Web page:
To mark International Anti-Corruption Day, we brought the first cases resulting from our investigations; we intend to combat this global problem, it not only undermines our national economy, it also erodes our citizens’ trust in the authorities. We uncovered abuse in food supply contracting for schools, so we opened criminal proceedings against Ministry of Education officials. We discovered forgery; officials of the Ministry of Transport used forged documents to rule in favour of third parties. We found that Ministry of Housing officials used false information in acts of acceptance. We looked at abuse of power and misuse of official position by Ministry of Infrastructure and Ministry of Energy officials. We initiated criminal proceedings relating to extortion and receiving bribes at the LNR Genprokuratura. Also, we implemented intelligence operations on economic affairs in the LNR, which also resulted in a number of criminal cases. All of this caused about 50 million Roubles worth of damage to the state.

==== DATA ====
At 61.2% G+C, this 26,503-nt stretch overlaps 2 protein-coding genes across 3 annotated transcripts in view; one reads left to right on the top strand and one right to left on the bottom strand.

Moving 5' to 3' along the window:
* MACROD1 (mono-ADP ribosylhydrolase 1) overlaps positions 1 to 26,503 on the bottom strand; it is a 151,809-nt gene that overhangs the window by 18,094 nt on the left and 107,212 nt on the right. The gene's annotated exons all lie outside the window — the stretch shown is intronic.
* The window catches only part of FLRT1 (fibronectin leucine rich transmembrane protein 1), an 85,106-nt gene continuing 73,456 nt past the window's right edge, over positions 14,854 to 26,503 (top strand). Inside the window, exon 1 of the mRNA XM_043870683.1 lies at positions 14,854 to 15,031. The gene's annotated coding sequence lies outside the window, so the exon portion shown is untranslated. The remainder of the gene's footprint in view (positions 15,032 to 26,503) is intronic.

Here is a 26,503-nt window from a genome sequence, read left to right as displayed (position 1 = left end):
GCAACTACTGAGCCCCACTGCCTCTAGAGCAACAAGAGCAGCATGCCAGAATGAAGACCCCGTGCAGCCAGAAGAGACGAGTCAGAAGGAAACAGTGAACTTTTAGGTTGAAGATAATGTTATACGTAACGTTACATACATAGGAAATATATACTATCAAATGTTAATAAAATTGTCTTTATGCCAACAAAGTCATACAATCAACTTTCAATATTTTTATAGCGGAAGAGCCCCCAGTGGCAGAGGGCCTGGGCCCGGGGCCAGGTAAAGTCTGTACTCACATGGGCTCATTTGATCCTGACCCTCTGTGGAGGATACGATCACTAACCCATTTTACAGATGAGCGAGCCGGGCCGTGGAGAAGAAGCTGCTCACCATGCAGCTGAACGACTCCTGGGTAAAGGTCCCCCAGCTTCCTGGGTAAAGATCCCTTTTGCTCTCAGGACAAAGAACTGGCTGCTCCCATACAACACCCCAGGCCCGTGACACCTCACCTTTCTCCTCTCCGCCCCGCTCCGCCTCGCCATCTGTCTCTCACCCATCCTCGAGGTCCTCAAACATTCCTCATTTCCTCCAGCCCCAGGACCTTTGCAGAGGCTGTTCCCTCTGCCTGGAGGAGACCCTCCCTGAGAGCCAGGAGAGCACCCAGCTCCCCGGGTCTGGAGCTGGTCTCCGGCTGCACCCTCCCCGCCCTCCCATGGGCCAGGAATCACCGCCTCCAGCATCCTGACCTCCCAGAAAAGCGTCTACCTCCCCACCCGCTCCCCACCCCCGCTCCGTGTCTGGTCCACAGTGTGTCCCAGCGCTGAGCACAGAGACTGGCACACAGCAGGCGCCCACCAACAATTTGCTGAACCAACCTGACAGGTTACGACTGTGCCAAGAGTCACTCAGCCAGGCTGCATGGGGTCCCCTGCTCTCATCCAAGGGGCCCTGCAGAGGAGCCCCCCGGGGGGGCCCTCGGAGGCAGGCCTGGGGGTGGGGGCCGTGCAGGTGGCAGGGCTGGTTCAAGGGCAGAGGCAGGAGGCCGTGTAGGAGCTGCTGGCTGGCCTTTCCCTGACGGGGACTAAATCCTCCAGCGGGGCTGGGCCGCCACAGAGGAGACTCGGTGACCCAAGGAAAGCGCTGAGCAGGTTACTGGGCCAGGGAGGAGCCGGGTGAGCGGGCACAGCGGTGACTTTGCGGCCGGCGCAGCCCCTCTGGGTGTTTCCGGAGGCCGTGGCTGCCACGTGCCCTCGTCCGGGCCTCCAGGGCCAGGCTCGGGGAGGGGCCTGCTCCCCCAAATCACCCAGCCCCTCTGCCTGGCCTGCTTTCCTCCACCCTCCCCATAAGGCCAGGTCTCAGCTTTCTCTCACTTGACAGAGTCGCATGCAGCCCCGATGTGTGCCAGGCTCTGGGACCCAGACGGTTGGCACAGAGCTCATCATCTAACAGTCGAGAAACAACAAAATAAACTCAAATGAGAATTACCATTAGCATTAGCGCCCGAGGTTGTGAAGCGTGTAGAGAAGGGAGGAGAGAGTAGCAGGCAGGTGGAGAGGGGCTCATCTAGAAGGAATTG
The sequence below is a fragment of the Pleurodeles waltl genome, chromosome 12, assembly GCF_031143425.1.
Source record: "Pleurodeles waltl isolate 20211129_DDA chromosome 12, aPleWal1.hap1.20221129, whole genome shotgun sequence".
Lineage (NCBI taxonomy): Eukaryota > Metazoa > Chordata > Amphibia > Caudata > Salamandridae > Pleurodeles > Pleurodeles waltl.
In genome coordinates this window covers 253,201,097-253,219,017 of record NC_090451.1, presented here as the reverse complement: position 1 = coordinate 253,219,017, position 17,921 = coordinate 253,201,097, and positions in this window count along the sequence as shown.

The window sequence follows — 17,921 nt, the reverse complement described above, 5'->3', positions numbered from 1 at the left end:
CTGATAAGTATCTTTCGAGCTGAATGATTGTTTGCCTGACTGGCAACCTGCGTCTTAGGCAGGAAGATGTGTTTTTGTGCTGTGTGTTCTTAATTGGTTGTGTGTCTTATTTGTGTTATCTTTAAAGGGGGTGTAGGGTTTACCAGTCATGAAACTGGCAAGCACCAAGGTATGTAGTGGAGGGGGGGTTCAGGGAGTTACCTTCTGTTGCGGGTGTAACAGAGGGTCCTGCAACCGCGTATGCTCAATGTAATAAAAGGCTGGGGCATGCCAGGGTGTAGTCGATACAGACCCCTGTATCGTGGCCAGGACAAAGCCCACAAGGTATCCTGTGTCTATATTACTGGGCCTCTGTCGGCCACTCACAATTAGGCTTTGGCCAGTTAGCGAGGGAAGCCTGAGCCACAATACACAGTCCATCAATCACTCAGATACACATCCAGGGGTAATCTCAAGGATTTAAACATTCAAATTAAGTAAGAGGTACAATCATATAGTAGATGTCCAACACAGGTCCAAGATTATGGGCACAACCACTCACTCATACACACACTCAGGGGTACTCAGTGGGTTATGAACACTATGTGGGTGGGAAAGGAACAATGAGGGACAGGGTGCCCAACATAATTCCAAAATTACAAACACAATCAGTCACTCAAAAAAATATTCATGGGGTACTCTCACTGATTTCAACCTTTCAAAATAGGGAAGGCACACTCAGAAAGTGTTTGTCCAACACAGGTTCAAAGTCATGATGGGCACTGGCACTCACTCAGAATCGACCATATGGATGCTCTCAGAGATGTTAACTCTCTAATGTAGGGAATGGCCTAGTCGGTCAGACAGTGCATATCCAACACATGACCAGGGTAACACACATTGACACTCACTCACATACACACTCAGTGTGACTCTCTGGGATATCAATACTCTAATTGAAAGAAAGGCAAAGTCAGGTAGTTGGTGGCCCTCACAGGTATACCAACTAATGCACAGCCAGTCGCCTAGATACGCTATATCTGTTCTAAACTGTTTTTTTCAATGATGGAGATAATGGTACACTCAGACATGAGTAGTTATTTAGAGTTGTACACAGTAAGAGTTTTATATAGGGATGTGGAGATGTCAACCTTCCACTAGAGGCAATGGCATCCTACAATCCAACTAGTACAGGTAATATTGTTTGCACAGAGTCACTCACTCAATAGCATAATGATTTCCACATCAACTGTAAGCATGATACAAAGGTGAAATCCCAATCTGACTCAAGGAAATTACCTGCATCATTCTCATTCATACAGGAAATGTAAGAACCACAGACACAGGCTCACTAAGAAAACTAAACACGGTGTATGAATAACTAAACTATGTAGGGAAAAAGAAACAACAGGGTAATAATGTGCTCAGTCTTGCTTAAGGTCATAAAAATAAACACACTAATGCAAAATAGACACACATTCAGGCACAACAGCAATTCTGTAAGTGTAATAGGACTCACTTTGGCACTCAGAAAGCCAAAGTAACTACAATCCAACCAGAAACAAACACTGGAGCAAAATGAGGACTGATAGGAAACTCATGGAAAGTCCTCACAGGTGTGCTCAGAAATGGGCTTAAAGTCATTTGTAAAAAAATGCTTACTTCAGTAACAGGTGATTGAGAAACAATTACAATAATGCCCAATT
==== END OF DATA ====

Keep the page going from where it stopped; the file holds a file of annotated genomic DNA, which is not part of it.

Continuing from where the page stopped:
In the past year, the MGB was able not only to uncover corruption schemes in the LNR, but also erected barriers to those trying to launder illegally acquired means, which is contrary to the interests of our new state and society. We recorded evasion of taxes and duties to the budget of the Republic, embezzlement of entrusted property, and losses caused by malpractice of legal entities. for the time being, all criminal cases are still in pre-trial investigation. only joint efforts by the state and society can effectively fight corruption; the LNR is successfully implementing these principles in relevant programmes. Unlike the situation in the Ukraine, where oligarchs who were neck-deep in corruption try to create appearances of fighting corruption, the new LNR authorities want a real, not a sham, fight against corruption, not only in the higher echelons of power, but also in the social sphere of the state.